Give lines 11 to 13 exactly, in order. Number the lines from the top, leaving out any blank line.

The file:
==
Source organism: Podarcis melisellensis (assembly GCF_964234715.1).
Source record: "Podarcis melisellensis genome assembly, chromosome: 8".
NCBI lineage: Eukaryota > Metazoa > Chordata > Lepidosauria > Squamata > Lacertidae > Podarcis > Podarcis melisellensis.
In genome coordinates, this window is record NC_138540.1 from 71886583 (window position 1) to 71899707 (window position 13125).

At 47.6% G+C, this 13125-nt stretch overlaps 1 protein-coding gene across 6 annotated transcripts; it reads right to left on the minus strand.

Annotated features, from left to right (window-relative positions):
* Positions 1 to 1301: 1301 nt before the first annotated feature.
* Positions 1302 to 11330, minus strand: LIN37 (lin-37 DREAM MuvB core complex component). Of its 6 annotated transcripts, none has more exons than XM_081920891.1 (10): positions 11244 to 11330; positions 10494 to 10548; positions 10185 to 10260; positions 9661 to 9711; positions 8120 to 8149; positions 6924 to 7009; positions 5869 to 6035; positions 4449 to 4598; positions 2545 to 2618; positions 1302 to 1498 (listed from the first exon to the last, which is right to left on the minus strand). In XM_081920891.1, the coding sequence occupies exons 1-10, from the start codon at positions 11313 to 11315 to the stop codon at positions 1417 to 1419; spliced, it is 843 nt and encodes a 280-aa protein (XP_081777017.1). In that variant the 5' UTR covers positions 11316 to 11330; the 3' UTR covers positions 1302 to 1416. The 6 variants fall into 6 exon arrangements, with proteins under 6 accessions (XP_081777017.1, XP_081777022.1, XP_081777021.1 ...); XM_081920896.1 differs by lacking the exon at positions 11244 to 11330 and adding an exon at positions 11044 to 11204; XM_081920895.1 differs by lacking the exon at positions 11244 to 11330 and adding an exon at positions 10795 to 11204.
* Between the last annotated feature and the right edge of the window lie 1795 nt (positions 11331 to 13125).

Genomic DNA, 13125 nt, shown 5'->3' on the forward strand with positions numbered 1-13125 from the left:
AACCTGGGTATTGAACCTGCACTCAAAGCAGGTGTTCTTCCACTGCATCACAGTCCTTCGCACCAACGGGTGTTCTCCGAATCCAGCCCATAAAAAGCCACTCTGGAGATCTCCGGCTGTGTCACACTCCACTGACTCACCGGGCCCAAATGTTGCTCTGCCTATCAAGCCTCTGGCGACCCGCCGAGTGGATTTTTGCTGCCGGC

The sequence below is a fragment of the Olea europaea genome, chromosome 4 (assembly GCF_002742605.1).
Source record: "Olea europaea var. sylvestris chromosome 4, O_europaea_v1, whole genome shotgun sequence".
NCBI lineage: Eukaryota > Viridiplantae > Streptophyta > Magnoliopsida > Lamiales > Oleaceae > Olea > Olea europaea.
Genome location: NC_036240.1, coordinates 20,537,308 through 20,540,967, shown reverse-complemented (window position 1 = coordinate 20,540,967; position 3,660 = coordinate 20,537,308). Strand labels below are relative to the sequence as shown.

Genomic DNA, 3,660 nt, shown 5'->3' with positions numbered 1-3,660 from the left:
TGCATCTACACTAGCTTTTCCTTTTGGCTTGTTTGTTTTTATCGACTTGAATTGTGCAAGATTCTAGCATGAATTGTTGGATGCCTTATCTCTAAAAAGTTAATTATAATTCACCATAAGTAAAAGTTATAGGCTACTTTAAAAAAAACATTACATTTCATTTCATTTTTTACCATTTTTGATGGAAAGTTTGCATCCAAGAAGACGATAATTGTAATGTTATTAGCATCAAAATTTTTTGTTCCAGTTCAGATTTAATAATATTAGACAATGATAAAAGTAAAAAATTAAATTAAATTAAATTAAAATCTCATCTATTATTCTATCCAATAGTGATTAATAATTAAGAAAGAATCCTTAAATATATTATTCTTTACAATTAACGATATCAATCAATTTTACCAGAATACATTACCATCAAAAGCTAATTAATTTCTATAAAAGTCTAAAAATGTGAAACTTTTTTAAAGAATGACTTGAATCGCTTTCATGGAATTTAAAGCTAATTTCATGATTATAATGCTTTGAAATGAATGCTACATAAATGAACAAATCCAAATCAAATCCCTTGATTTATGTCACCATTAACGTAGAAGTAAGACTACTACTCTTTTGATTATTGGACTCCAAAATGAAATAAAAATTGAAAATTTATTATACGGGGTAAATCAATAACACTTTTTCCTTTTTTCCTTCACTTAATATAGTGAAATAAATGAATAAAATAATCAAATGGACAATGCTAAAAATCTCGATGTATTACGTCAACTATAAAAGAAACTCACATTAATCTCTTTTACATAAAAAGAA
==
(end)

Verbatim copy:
AACCTGGGTATTGAACCTGCACTCAAAGCAGGTGTTCTTCCACTGCATCACAGTCCTTCGCACCAACGGGTGTTCTCCGAATCCAGCCCATAAAAAGCCACTCTGGAGATCTCCGGCTGTGTCACACTCCACTGACTCACCGGGCCCAAATGTTGCTCTGCCTATCAAGCCTCTGGCGACCCGCCGAGTGGATTTTTGCTGCCGGC

The sequence below is a fragment of the Olea europaea genome, chromosome 4 (assembly GCF_002742605.1).
Source record: "Olea europaea var. sylvestris chromosome 4, O_europaea_v1, whole genome shotgun sequence".